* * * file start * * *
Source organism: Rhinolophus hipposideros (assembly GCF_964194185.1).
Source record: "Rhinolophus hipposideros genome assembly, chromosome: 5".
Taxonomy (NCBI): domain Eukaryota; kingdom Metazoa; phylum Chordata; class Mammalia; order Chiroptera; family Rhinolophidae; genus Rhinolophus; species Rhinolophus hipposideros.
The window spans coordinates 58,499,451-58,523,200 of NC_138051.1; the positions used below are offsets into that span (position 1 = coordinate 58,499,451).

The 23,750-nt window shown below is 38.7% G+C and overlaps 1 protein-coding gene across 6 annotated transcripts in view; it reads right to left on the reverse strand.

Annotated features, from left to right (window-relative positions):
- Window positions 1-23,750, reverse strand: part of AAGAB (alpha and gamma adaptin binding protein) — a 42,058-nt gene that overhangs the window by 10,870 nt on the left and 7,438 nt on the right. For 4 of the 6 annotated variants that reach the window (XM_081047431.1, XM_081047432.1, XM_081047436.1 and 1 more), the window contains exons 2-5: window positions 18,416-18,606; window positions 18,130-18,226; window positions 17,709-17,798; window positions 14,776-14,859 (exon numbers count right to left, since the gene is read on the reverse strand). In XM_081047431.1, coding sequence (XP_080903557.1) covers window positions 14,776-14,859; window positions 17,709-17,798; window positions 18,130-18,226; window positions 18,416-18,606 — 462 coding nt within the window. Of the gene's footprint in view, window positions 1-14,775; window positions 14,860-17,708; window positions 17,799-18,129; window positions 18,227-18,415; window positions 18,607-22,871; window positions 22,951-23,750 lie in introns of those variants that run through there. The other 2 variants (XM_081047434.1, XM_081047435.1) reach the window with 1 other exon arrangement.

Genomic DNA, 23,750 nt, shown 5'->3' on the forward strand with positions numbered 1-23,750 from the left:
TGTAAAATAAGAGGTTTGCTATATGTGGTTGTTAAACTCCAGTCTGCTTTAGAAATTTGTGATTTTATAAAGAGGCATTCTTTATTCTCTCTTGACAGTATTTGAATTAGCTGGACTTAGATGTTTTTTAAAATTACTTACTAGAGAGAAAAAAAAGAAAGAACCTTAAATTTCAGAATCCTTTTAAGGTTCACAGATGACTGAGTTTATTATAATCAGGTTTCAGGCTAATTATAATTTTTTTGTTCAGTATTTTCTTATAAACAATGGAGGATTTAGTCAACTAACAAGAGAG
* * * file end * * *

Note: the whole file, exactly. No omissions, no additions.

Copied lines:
Source organism: Rhinolophus hipposideros (assembly GCF_964194185.1).
Source record: "Rhinolophus hipposideros genome assembly, chromosome: 5".
Taxonomy (NCBI): domain Eukaryota; kingdom Metazoa; phylum Chordata; class Mammalia; order Chiroptera; family Rhinolophidae; genus Rhinolophus; species Rhinolophus hipposideros.
The window spans coordinates 58,499,451-58,523,200 of NC_138051.1; the positions used below are offsets into that span (position 1 = coordinate 58,499,451).

The 23,750-nt window shown below is 38.7% G+C and overlaps 1 protein-coding gene across 6 annotated transcripts in view; it reads right to left on the reverse strand.

Annotated features, from left to right (window-relative positions):
- Window positions 1-23,750, reverse strand: part of AAGAB (alpha and gamma adaptin binding protein) — a 42,058-nt gene that overhangs the window by 10,870 nt on the left and 7,438 nt on the right. For 4 of the 6 annotated variants that reach the window (XM_081047431.1, XM_081047432.1, XM_081047436.1 and 1 more), the window contains exons 2-5: window positions 18,416-18,606; window positions 18,130-18,226; window positions 17,709-17,798; window positions 14,776-14,859 (exon numbers count right to left, since the gene is read on the reverse strand). In XM_081047431.1, coding sequence (XP_080903557.1) covers window positions 14,776-14,859; window positions 17,709-17,798; window positions 18,130-18,226; window positions 18,416-18,606 — 462 coding nt within the window. Of the gene's footprint in view, window positions 1-14,775; window positions 14,860-17,708; window positions 17,799-18,129; window positions 18,227-18,415; window positions 18,607-22,871; window positions 22,951-23,750 lie in introns of those variants that run through there. The other 2 variants (XM_081047434.1, XM_081047435.1) reach the window with 1 other exon arrangement.

Genomic DNA, 23,750 nt, shown 5'->3' on the forward strand with positions numbered 1-23,750 from the left:
TGTAAAATAAGAGGTTTGCTATATGTGGTTGTTAAACTCCAGTCTGCTTTAGAAATTTGTGATTTTATAAAGAGGCATTCTTTATTCTCTCTTGACAGTATTTGAATTAGCTGGACTTAGATGTTTTTTAAAATTACTTACTAGAGAGAAAAAAAAGAAAGAACCTTAAATTTCAGAATCCTTTTAAGGTTCACAGATGACTGAGTTTATTATAATCAGGTTTCAGGCTAATTATAATTTTTTTGTTCAGTATTTTCTTATAAACAATGGAGGATTTAGTCAACTAACAAGAGAG